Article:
a vibrant love

Should we have darned

the sock before this

walked until it became

thread barren

Now its useless substance

which once was new

with possibilities is now

tattered emotions

Depleted of rational thought

Anger clings to resentment

Forgiveness is afar off

Or may be not possible

Trust is shredded

As heart and soul

ripping those who were

one flesh apart

now they are two souls

No longer one

Beyond the Mirror

Quiet Solitude

Quiet Solitude

I came home to check on my parents. Both are in their 70’s. Neither wanting help. They would be the last to ask. There is a Hospice palliative team that comes regularly for my mom. She is suffering with cancer. My dad has Alzheimer. The palliative team does not stay 24/7. There is a private night nurse that comes to stay. Also volunteers from my parents church during the day.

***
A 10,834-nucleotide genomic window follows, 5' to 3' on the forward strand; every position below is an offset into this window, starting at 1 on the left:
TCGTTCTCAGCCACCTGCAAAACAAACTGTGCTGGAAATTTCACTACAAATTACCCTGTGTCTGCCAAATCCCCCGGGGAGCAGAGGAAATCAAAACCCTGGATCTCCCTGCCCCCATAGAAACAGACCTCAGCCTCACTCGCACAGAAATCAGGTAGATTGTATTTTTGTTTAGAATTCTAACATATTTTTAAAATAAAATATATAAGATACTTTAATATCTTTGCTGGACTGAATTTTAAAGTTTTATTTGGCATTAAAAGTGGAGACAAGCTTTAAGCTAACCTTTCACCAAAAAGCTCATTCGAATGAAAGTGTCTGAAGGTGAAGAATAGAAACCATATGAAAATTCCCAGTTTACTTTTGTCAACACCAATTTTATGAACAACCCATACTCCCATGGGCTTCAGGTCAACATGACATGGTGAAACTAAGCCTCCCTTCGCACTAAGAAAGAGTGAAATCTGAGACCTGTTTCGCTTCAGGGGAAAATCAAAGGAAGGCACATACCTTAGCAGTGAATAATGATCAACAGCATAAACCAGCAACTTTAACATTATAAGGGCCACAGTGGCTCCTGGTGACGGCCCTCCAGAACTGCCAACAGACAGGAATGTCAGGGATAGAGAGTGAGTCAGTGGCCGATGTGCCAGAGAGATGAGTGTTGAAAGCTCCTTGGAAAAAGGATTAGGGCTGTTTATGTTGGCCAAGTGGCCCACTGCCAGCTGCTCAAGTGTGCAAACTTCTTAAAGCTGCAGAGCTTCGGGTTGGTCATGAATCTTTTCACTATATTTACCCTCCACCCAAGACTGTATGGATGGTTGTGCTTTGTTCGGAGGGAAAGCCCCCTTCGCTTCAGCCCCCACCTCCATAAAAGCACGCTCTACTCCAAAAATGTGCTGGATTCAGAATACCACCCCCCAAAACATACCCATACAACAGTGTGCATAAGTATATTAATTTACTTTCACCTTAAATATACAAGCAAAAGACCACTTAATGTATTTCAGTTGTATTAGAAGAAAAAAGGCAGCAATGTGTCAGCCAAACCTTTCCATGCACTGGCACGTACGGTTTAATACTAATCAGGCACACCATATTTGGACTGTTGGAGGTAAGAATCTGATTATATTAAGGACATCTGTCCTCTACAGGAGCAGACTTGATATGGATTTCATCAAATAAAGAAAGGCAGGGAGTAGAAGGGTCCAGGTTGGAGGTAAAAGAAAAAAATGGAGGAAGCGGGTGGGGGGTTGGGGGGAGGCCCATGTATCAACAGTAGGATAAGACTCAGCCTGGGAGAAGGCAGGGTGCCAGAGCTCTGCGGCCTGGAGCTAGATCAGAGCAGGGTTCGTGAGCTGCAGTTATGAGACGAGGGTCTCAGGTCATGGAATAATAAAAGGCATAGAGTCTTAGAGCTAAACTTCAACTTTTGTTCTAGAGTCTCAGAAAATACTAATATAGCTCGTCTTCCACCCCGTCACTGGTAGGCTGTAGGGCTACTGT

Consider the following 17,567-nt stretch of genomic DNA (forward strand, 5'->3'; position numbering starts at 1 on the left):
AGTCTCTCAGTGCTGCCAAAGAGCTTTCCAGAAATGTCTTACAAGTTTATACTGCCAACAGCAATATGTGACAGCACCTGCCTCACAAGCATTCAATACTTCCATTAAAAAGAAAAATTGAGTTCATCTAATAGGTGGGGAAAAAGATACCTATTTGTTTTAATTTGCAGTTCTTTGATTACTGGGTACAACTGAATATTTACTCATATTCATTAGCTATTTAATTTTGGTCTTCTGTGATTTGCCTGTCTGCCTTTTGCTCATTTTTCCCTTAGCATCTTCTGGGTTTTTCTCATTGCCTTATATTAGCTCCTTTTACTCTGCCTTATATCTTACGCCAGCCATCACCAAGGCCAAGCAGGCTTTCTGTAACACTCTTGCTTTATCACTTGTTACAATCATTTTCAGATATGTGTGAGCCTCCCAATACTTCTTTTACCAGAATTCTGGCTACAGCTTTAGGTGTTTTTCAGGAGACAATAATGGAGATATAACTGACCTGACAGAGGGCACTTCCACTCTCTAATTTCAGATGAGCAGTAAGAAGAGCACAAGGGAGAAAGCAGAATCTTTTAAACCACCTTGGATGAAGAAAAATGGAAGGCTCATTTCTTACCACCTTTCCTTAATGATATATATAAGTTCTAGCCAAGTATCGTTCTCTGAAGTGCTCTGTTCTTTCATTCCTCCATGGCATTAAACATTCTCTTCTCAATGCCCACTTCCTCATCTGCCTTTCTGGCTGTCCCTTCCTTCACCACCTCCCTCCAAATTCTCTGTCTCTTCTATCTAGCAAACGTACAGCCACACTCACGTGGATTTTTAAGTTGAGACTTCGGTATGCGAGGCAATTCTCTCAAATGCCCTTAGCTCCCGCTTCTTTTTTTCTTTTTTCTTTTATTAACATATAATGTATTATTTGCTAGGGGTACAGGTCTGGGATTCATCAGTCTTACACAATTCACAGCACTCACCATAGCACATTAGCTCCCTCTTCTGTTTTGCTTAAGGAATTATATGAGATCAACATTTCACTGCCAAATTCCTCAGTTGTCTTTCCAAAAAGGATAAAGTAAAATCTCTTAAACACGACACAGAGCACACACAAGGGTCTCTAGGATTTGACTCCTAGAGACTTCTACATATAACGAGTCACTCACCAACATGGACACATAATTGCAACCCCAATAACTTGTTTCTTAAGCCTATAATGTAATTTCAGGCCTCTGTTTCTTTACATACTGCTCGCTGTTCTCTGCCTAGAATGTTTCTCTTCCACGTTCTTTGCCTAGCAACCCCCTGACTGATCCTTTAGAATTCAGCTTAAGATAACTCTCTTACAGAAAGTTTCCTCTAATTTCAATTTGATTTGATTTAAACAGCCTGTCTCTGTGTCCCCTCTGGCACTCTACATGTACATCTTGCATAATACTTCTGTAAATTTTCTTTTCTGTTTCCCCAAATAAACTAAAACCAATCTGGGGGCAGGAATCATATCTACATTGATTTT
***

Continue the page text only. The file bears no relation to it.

I asked the nurse if I should move back home. My job is in another state. I work as a genetic engineer at a college in Iowa. The work we do is important. It is also dependent upon a grant and results. The nurse said I would know.

I am drawn by feelings of guilt not by necessity. My dad walks around in quiet solitude. Not remembering the harshness he pressed upon me as a child. Nor does he remember the fists that caused such carnage on my mom that she ended up in emergency. It does not seem fair to her or me. He should be the one to be dying of cancer not her. She deserves the quiet solitude in her last days. Not the ravaging torture of this disease. Hasn’t her body taken enough beatings?

My guilt is that I do not want to be near my dad. I want to take care of my mom. I finally voiced these issues with the nurse. She said I could place my dad in an Alzheimer facility. She gave me references. My dad is a bigot. I vetted the facility chose the one that if he had clarity at any given day he will be incensed. That is the only solace I will have.

I took a leave of absence to take care of my mom. While sitting holding her hand she quietly went to the sleep of the precious solitude. Her new body will glow with the angels.

Christine Swiderski’s Bookstore